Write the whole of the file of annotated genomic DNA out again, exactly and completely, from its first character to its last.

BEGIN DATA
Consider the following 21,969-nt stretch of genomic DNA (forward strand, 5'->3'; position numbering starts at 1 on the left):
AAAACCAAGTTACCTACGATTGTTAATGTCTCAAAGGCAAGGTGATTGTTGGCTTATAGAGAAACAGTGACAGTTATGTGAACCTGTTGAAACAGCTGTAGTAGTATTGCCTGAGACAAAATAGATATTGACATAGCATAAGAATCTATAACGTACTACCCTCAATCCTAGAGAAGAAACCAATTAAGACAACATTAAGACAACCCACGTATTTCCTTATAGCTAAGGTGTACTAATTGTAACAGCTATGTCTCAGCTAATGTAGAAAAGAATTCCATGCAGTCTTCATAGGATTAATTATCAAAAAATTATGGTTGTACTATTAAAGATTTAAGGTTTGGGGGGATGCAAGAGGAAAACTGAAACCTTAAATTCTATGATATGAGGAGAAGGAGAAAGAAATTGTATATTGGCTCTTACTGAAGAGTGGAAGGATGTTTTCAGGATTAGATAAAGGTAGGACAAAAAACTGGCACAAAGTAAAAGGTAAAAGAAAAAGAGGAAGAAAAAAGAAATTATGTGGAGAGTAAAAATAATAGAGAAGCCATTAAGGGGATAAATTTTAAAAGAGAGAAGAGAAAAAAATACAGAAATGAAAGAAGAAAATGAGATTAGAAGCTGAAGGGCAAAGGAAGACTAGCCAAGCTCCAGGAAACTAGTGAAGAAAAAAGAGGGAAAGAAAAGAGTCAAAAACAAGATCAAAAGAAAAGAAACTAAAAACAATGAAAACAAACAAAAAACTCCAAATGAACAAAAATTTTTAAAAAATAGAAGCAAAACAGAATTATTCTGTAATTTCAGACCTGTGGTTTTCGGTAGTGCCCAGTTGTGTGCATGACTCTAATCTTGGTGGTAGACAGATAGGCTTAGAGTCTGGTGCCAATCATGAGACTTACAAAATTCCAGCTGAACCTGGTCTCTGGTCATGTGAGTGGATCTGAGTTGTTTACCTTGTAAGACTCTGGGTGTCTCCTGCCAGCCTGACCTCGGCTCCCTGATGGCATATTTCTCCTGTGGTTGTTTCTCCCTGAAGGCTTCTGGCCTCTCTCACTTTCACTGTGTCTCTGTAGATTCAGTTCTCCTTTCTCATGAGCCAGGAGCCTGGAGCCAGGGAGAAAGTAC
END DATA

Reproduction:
Consider the following 21,969-nt stretch of genomic DNA (forward strand, 5'->3'; position numbering starts at 1 on the left):
AAAACCAAGTTACCTACGATTGTTAATGTCTCAAAGGCAAGGTGATTGTTGGCTTATAGAGAAACAGTGACAGTTATGTGAACCTGTTGAAACAGCTGTAGTAGTATTGCCTGAGACAAAATAGATATTGACATAGCATAAGAATCTATAACGTACTACCCTCAATCCTAGAGAAGAAACCAATTAAGACAACATTAAGACAACCCACGTATTTCCTTATAGCTAAGGTGTACTAATTGTAACAGCTATGTCTCAGCTAATGTAGAAAAGAATTCCATGCAGTCTTCATAGGATTAATTATCAAAAAATTATGGTTGTACTATTAAAGATTTAAGGTTTGGGGGGATGCAAGAGGAAAACTGAAACCTTAAATTCTATGATATGAGGAGAAGGAGAAAGAAATTGTATATTGGCTCTTACTGAAGAGTGGAAGGATGTTTTCAGGATTAGATAAAGGTAGGACAAAAAACTGGCACAAAGTAAAAGGTAAAAGAAAAAGAGGAAGAAAAAAGAAATTATGTGGAGAGTAAAAATAATAGAGAAGCCATTAAGGGGATAAATTTTAAAAGAGAGAAGAGAAAAAAATACAGAAATGAAAGAAGAAAATGAGATTAGAAGCTGAAGGGCAAAGGAAGACTAGCCAAGCTCCAGGAAACTAGTGAAGAAAAAAGAGGGAAAGAAAAGAGTCAAAAACAAGATCAAAAGAAAAGAAACTAAAAACAATGAAAACAAACAAAAAACTCCAAATGAACAAAAATTTTTAAAAAATAGAAGCAAAACAGAATTATTCTGTAATTTCAGACCTGTGGTTTTCGGTAGTGCCCAGTTGTGTGCATGACTCTAATCTTGGTGGTAGACAGATAGGCTTAGAGTCTGGTGCCAATCATGAGACTTACAAAATTCCAGCTGAACCTGGTCTCTGGTCATGTGAGTGGATCTGAGTTGTTTACCTTGTAAGACTCTGGGTGTCTCCTGCCAGCCTGACCTCGGCTCCCTGATGGCATATTTCTCCTGTGGTTGTTTCTCCCTGAAGGCTTCTGGCCTCTCTCACTTTCACTGTGTCTCTGTAGATTCAGTTCTCCTTTCTCATGAGCCAGGAGCCTGGAGCCAGGGAGAAAGTAC